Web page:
The only sound reaching my ears comes through the open window. An occasional car or truck rumbles by. A bird tweets (in a much more pleasing way than 120 characters). A slight rustle through the leaves of the trees faintly catches my attention.
This house, recently filled to the brim with people, laughter, and lively conversation interspersed with little girl squeals of joy, babbles of baby talk, and excited tail wagging and loving licks from the grand-doggy, now sits silent. For over two weeks, it’s been a hot bed of activity and I enjoyed every single second of it.
Shortly after Papa and I safely returned home from our vacation, my oldest sister and brother-in-law arrived from out west for a long overdue visit. It’s been two long years since my two sisters and I have all been in the same place at the same time. And we are a close family, not in miles but in heart.
When the three of us are blessed to be together, we always plan a “Sisters’ Day Out,” which includes going out for breakfast, lunch, and dinner and lots of shopping and sharing in between. This time we had more than one opportunity for sisterly togetherness.
My oldest sis, B, has a lovely hobby – she makes and sells the most beautiful jewelry. As we three sisters sat at my kitchen table one afternoon, B showed us hundreds of pieces that she had brought with her. My middle sister, C, and I picked out the ones we liked best and then the thought occurred to me that we should share B’s talented gifts with friends.
So on the spur of the moment, we planned a jewelry show open house in my home and invited friends to come take a peek, enjoy a glass of lemonade and a homemade cookie (thanks to sister C, who is gifted with the cooking and baking gene), and just have a little bit of fellowship in the middle of the week.
Wow, it was fun! I enjoyed opening my front door to all the lovely ladies who joined us and they seemed to love viewing and buying my sister’s handiwork.
A few days later, our back door opened and we welcomed our oldest daughter and son-in-law from down South and our son, daughter-in-law, and baby granddaughter #2 from the state next door.
All came in to celebrate the 4th of July holiday/weekend with us and spend time with their aunt and uncle from afar. Sister C and her family, including my nephew, his wife, and two sweet little girlies joined us as well.
Much good picnic food, fellowship, and a few fireworks, followed by an evening bonfire with sparklers and s’mores, made the fun complete. We even threw in a few hysterically funny and boisterous games of Speak Out and Apples to Apples. Some of us laughed so hard our jaws ached!
While we sat in the cool of the summer evening, watching the fire, catching glimpses of fireflies in the dark, gazing up at the stars above, and licking sticky marshmallow off our fingers, I couldn’t help but stop for a moment to give thanks for moments like those.
Moments – even though there aren’t as many as we would like since our loved ones are stretched out across the country – when we can sit in the comfort of our family circle with love and feel that all is right in our world. At least for the moment.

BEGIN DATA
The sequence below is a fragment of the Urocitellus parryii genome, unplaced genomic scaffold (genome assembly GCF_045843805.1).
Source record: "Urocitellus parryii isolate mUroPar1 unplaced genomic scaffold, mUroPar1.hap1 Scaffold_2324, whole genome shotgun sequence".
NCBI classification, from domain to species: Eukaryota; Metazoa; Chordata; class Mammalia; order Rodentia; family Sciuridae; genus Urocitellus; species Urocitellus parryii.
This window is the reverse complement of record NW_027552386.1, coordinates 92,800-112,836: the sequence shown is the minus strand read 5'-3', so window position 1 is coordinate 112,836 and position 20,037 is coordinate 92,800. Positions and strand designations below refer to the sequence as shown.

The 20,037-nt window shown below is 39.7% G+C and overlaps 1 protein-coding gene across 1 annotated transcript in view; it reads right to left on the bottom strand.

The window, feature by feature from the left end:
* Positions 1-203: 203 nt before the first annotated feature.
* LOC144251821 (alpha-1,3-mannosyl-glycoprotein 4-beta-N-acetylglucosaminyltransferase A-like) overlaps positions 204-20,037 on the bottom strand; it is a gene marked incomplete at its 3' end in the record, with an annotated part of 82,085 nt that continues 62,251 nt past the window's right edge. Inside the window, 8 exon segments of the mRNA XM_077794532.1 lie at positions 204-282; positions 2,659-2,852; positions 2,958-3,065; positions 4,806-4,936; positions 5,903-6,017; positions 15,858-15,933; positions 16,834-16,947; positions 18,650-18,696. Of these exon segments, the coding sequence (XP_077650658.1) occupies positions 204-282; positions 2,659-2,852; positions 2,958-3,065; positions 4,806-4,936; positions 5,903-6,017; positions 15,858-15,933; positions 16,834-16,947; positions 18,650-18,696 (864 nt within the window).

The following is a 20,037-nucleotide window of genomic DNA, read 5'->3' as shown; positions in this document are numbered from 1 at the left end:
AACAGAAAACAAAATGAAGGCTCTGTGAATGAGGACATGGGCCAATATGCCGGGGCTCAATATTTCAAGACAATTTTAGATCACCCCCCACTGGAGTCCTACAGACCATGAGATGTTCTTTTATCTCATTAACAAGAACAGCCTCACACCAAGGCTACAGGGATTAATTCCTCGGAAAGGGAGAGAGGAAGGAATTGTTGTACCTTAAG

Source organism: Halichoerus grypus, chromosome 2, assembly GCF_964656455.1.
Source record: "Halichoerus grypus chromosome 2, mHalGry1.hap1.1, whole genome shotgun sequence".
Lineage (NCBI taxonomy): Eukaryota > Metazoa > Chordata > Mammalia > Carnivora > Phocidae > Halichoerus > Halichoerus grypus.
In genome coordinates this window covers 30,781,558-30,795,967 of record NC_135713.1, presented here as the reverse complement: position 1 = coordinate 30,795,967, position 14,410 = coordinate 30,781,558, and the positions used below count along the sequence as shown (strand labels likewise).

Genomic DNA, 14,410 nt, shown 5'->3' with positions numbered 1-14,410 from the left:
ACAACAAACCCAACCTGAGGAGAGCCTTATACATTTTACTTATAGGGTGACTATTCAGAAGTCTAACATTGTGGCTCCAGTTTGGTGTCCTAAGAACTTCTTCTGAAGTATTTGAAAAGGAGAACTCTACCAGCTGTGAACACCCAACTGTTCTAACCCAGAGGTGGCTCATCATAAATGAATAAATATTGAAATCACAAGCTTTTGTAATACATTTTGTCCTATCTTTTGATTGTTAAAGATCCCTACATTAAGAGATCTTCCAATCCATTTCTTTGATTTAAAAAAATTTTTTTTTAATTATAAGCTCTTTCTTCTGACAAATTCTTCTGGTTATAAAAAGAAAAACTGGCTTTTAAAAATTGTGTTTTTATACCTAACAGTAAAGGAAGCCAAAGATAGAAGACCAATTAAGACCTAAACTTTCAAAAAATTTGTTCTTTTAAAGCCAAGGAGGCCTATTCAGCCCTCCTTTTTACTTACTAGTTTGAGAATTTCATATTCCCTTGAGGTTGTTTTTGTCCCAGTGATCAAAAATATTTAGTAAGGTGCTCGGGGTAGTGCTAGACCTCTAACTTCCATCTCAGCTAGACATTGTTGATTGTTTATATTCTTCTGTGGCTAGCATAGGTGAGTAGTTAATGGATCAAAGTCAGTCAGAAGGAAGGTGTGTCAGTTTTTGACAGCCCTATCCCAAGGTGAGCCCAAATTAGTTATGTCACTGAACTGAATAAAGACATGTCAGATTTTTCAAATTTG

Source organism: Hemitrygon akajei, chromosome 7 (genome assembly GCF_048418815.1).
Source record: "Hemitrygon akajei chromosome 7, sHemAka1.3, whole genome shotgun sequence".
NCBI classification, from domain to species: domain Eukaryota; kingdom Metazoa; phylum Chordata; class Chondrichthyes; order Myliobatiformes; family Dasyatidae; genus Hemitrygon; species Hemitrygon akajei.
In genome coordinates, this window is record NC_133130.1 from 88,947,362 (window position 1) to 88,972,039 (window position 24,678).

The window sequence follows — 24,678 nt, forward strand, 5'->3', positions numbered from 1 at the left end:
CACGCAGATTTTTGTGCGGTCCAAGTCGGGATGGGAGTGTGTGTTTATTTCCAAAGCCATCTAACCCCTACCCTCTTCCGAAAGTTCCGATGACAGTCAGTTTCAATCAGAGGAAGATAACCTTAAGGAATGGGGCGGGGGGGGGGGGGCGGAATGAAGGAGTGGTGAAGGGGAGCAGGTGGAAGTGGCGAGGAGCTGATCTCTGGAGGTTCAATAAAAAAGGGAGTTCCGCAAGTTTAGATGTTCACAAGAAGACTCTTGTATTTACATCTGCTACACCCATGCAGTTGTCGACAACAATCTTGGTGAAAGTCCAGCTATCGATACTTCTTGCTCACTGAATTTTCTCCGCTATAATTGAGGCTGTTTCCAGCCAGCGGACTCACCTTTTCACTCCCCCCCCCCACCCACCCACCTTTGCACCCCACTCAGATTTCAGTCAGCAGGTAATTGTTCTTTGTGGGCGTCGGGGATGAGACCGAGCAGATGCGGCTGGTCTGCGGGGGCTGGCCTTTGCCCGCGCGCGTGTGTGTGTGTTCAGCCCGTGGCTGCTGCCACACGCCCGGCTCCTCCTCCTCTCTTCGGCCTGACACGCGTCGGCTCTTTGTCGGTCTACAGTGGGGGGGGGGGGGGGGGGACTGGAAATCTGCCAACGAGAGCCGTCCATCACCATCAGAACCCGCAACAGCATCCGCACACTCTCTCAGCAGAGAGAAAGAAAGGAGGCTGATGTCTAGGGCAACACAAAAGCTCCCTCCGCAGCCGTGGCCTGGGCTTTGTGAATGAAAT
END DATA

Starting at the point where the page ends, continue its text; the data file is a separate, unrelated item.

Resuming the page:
Blessed moments. And at the risk of sounding like a sappy Hallmark card, those blessed moments, surrounded by my family, are what makes my heart happy.
And better yet, I know to whom I must whisper my prayers of thanksgiving – the One who provides every moment of love, grace, and gratitude.
The holiday and family visits are now over. One by one, vehicles packed with luggage and people drove up our driveway after hugs and even a few tears mingled with Papa’s and my goodbye waves.
Yet even now, in the quietness of an empty house, my mind sings the old hymn refrain: “Blessed quietness, holy quietness, blest assurance in my soul,” and I whisper my gratitude to God.
Because even in the quietness, He gives me assurance and peace and yes, happiness for moments like these.
“Happiness cannot be traveled to, owned, earned, worn or consumed. Happiness is the spiritual experience of living every minute with love, grace, and gratitude.” ~ Denis Waitley
Remember back in grade school when the teacher would give an assignment to create an acrostic?
You wracked your brain trying to compose a poem or some type of composition where you used the first letters of a name or word to form a line of other words describing the vertical word or name.
Like the one I composed above. Thoughts of MOTHER – Memories Of The Happy times Easily Remembered.
Mother’s Day is slated on the calendar for this coming Sunday. And as usual, this holiday honoring our moms always brings forth a tidal wave of memories for me.
This month marks a very special page in my book, not just because of Mother’s Day but because three special women in my life were born during the merry month of May.
One was my own mother. Another was Papa’s (my husband’s) mother. And the third was my first child, who being born just 45 minutes before it actually became Mother’s Day, bestowed the title of mother upon me.